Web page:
Movie Review: Why I Love The English Patient

“We are the real countries, not the boundaries drawn on maps with the names of powerful men.”

There are many reasons why Michael Ondaatje’s literary novel, The English Patient, dramatised in 1996 by award winning screen writer and director Anthony Minghella, is my favourite film. It’s just breath-taking on so many levels.

TunisiaThe geography of the film’s narrative is every bit as epic as the geography of its location: North Africa. The cinematography is mesmerising, as we see the opening scenes of the brush strokes on paper, and look down from the Tiger Moth over endless Sahara sand dunes, and then we hear that exotic music, by Gabriel Yared with the haunting voice of Márta Sebestyén.

The sweeping shots of the desert and the contours of the dunes are reminiscent of the female form, which adds to the sensory aspects of the film. Also, I never knew what a suprasternal notch was beforehand!

The characters are making maps of the desert, but they are also mapping each other’s souls.

Although it’s brutal in many aspects, both visually and in the writing, with the patient’s horribly burnt body and its theme of war and betrayal, the film is also deeply sensual, portraying beauty as well as pain in the all-consuming love the characters feel as they are embroiled in the carnage.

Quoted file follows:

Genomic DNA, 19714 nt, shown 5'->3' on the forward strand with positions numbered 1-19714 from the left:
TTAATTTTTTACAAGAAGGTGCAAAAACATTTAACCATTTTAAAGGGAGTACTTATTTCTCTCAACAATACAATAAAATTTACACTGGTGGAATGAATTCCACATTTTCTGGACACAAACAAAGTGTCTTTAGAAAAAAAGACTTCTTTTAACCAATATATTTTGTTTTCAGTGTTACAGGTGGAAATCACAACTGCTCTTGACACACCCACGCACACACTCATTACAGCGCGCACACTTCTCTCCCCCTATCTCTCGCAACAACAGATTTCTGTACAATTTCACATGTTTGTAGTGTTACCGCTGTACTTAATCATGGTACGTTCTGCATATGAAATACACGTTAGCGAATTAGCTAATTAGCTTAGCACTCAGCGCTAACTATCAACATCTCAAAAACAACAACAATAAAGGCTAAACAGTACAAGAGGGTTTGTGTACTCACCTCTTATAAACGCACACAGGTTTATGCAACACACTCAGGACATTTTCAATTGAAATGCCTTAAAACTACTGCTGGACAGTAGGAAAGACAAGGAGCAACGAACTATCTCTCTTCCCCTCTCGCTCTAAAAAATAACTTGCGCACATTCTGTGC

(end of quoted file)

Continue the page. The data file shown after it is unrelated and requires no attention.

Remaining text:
The hauntingly beautiful soundtrack (Harry Rabinowitz, As Far As Florence):

Egypt during the Second World War is the backdrop for the intense fictional love story of cartographer and aviator, Count László de Almásy and the feisty married English woman, Katharine Clifton, which gives a unique context to their story in history. Then there’s the acting. Ralph Fiennes is at his finest! The chemistry between Ralph and Kristin Scott Thomas, who play the doomed lovers, is palpable. Everything about this film is perfect. The music, the setting, the script, the casting, the way it unfolds on screen…

In fact, there’s more than one love story going on. There’s also the Canadian nurse (Hana), who cares for László in his last days, setting them up in the partly destroyed and deserted Italian villa San Girolamo. She gradually coaxes his poignant memories from him, which is how we learn of his love for Katharine. But Juliette Binoche, who plays Hana, has lost everyone she cared about earlier in the war and believes she is cursed. As she cares for the English patient whilst coming to terms with her own emotional scars, she falls in love with the courageous and dignified Indian bomb disposal expert, Kirpal Singh (Kip), played by Naveen Andrews. The scene where they meet for the first time is pure genius.

Then there’s David Caravaggio (Willem Dafoe), the bitter and traumatised allied thief turned spy, looking for vengeance against the man who handed aerial maps to the German’s, leading to his subsequent capture and torture. Their coming together at the villa changes them all, irrevocably.